Elizabeth Warren made her presidential campaign official in Lawrence, at a Saturday morning kick-off event that alluded to the mill city’s history of labor strikes and long lineage of immigrant communities. The Massachusetts senator’s speech was full of talking points on issues ranging from corruption in Washington, D.C. to the racial wealth gap. But it usually returned to a discussion of economic justice and equity.
“The man in the White House is not the cause of what’s broken, he’s just the latest and most extreme symptom of what’s gone wrong in America,” Warren said to a crowd of supporters outside Everett Mills. “A product of a rigged system that props up the rich and the powerful and kicks dirt on everyone else.”
In addition to President Donald Trump, Warren took aim at corporate influence over politics. She called to “end lobbying as we know it” and to “ban Members of Congress from trading stocks.” She vowed to not accept money from political action committees (PACs) or lobbyists to fund her campaign.
She also devoted much of her speech to economic justice and corporate accountability, calling for taxes on so-called ultra-millionaires, investments in housing, healthcare and childcare. She also referenced the wealth disparity between white and black families caused by redlining practices in the 1960s, which barred African Americans from homeownership, making it difficult to accumulate wealth.
Thousands braved the cold weather and biting wind to attend the event, which was held at the location of the famous Bread and Roses strike of 1912. Warren and her guest speakers, like Lawrence Mayor Dan Rivera, often alluded to the event’s historical importance, where thousands of textile workers — mostly immigrants and organized by women — struggled to earn higher wages and better working conditions. The strikers paved the way for better wages across New England and overcame violent responses from business owners and police.
Lawrence locals picked up on the symbolism of Warren’s choice of venue — and how it distinguished Warren’s campaign launch from Trump’s.
“Donald Trump started his campaign attacking immigrants. Warren is starting her campaign embracing immigrants,” said Flavia Jiminian, who came to Lawrence 29 years ago from the Dominican Republic. “I feel like she’s talking directly to me and our problems, the problems of the immigrants.” Starting in the 1970s, Lawrence saw an increase in immigrants from the Dominican Republic and migrants from Puerto Rico. The city is now majority Latino.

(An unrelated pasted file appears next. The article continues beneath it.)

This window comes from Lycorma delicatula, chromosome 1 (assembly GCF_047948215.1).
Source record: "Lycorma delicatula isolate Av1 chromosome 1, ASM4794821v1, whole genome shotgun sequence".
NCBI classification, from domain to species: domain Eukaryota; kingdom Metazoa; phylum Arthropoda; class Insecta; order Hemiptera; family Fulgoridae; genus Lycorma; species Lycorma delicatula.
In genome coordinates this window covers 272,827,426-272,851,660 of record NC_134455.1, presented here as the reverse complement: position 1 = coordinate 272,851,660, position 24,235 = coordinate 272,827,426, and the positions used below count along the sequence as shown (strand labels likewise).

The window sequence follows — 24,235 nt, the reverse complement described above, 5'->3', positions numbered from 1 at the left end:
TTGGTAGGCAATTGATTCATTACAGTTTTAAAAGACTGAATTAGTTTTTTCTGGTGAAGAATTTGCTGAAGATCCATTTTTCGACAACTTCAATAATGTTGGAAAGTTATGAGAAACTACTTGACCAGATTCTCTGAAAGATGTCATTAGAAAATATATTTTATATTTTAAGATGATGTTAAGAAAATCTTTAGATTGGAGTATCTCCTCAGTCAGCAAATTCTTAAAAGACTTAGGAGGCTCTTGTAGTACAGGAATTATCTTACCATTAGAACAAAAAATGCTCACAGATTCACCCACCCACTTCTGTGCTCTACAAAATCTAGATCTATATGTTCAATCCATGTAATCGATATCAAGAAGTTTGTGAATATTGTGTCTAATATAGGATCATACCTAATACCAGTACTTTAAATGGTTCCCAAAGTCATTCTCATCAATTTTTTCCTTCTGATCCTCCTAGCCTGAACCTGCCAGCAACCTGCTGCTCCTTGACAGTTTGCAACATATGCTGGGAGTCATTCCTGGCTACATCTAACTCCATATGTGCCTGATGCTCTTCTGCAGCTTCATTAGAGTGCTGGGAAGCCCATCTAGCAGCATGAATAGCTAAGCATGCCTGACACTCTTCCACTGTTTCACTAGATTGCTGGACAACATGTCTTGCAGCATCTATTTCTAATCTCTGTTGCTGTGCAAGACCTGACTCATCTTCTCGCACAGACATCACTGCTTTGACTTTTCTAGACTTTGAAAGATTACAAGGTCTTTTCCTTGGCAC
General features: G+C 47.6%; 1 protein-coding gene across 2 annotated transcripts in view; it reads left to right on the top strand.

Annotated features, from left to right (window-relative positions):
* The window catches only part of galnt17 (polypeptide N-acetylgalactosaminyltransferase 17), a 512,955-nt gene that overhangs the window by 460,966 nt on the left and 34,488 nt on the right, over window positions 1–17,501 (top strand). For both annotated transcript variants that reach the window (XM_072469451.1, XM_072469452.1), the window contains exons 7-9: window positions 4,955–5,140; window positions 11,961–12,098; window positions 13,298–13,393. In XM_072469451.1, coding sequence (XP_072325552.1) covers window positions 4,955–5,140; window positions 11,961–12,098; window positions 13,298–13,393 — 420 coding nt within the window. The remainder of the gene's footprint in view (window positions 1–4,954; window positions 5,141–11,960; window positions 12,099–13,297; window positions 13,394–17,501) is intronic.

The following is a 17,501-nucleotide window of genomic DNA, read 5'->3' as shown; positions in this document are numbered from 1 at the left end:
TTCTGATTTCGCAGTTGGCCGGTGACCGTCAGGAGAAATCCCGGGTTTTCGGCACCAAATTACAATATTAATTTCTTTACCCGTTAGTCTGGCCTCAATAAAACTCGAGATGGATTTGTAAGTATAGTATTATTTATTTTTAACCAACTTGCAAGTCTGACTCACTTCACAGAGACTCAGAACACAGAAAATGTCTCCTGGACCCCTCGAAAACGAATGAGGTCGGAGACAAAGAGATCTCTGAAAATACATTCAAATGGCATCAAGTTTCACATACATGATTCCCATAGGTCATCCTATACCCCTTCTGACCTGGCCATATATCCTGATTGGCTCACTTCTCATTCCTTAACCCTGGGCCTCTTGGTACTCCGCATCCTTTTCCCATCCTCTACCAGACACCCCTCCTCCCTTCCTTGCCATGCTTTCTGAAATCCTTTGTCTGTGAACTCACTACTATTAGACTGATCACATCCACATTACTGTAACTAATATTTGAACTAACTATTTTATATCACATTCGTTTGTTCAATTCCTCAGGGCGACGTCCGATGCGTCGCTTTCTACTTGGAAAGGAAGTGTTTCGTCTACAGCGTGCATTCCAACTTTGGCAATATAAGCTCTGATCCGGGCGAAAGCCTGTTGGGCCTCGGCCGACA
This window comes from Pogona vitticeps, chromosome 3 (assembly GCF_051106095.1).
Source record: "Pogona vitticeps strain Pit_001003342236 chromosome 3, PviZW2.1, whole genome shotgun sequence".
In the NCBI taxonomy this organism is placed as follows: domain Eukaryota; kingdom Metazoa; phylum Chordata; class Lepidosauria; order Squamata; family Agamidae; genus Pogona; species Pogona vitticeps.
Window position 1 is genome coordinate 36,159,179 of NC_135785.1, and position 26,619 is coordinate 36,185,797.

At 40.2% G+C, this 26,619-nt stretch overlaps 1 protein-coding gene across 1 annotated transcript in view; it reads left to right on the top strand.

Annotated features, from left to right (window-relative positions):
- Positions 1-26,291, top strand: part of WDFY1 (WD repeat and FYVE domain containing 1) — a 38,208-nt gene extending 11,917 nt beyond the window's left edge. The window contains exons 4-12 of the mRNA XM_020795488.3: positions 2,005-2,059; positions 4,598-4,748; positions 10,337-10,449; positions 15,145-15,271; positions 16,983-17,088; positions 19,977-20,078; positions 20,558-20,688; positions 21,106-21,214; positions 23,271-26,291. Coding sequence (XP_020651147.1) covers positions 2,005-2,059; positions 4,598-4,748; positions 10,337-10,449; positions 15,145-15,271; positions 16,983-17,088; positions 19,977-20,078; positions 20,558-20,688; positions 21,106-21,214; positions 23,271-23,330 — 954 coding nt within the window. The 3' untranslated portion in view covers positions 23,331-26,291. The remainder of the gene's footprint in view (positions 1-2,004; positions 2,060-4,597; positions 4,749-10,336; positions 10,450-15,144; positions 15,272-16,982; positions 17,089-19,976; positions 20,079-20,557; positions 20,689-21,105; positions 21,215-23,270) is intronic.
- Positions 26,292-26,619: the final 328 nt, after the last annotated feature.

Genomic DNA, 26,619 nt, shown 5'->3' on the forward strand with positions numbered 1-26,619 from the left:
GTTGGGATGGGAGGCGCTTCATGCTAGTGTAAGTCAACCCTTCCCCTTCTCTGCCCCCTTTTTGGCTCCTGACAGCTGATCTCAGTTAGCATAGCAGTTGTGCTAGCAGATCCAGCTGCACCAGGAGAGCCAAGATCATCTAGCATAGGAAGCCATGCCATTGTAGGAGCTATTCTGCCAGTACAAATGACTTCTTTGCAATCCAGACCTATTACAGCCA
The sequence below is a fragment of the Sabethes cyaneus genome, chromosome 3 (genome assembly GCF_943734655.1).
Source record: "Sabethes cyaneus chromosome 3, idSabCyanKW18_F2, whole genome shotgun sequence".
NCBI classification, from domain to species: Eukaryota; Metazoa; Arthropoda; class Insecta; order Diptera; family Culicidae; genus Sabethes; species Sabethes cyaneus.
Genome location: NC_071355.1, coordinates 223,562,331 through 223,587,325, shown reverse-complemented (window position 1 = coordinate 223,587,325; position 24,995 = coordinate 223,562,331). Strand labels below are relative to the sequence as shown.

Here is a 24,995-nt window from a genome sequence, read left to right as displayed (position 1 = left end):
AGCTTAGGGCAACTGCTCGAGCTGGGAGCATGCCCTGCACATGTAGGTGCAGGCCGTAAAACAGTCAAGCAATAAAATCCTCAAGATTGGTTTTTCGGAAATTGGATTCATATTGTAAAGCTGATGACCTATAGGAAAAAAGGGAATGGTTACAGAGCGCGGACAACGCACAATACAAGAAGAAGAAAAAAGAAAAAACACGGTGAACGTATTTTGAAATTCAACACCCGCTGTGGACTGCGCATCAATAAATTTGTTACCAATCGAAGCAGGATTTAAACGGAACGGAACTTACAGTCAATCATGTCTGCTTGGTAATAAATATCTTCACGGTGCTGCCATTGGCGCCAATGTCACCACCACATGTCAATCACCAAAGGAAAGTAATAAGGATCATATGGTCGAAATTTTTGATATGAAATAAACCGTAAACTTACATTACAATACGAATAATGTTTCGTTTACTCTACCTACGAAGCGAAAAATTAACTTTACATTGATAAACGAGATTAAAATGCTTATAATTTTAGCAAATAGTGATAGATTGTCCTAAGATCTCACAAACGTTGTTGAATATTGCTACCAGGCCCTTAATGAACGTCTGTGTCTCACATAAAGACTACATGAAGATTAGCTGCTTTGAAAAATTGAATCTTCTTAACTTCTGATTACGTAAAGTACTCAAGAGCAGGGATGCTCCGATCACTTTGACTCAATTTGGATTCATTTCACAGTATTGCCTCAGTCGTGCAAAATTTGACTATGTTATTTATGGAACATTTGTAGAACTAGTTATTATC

Lawrence has seen its share of bad news and bad press over the last few decades. Arson was rampant in the 1990s, and car-theft was abundant. With the opioid epidemic claiming lives across New England the last few years, it’s also gained notoriety as a drug dealing location, attracting customers from surrounding towns.
In March of last year, Trump blasted Lawrence in a speech in New Hampshire that sought to link its sanctuary city status to the heroin and opiate trade. When then-Attorney General Jeff Sessions repeated those comments months later, Rivera considered suing him for slander. Lawrence has butted heads with the Trump administration before, filing a lawsuit to fight an executive order to withhold funding from sanctuary cities.
Most recently, tragedy hit the city this past September when a series of gas explosions and fires erupted throughout Lawrence, Andover, and North Andover. The entire southern half of Lawrence was evacuated for an entire weekend, thousands were left without gas for weeks, and an explosion killed a high school student. Warren was part of a Congressional panel that visited Lawrence, alongside Sen. Ed Markey and Rep. Lori Trahan (both of whom also spoke at her campaign event), and publicly grilled the executives of Columbia Gas, the utility company responsible for the incident.
Warren’s candidacy announcement was a nice change for those in attendance.
“It shows that Lawrence is more than just a headline,” said Jim Blatchford, a lifelong Lawrencian. He said the event’s emphasis on the famous strike shows the country how important Lawrence is to U.S. history. Blatchford noted that Teddy Roosevelt once stopped in town on a train tour, and he hopes Warren’s campaign launch proves just as historic as that presidential visit.
Warren is one of 11 Democrats who have officially announced their campaign, and many more are expected to enter the fray for the party’s nomination. The crowded field will prove challenging for many contenders, and beating Trump in a general election may also prove difficult — history shows incumbent presidents are tough to beat. And while Warren recently apologized to the Cherokee Nation over past claims of Native American heritage, the controversy — and her perceived tone-deafness on the issue — may impact her performance in the primaries.
Supporters are still optimistic — speakers Sheriff Steve Tompkins and Boston City Councilor Michelle Wu both noted she managed to unseat a popular incumbent Republican, Scott Brown, in her first Senate race.
“I think she’s a pitbull, I think she’ll put up a good fight,” said Olivia Rosa, of Lawrence.
Warren embraced her underdog status in her speech. “No woman had ever won a Senate seat in Massachusetts, and people said it would be “too hard” for me to get elected,” she said. “But we got organized, we fought back, we persisted, and now I am the senior Senator from the Commonwealth of Massachusetts. So no, I am not afraid of a fight. Not even a hard fight.”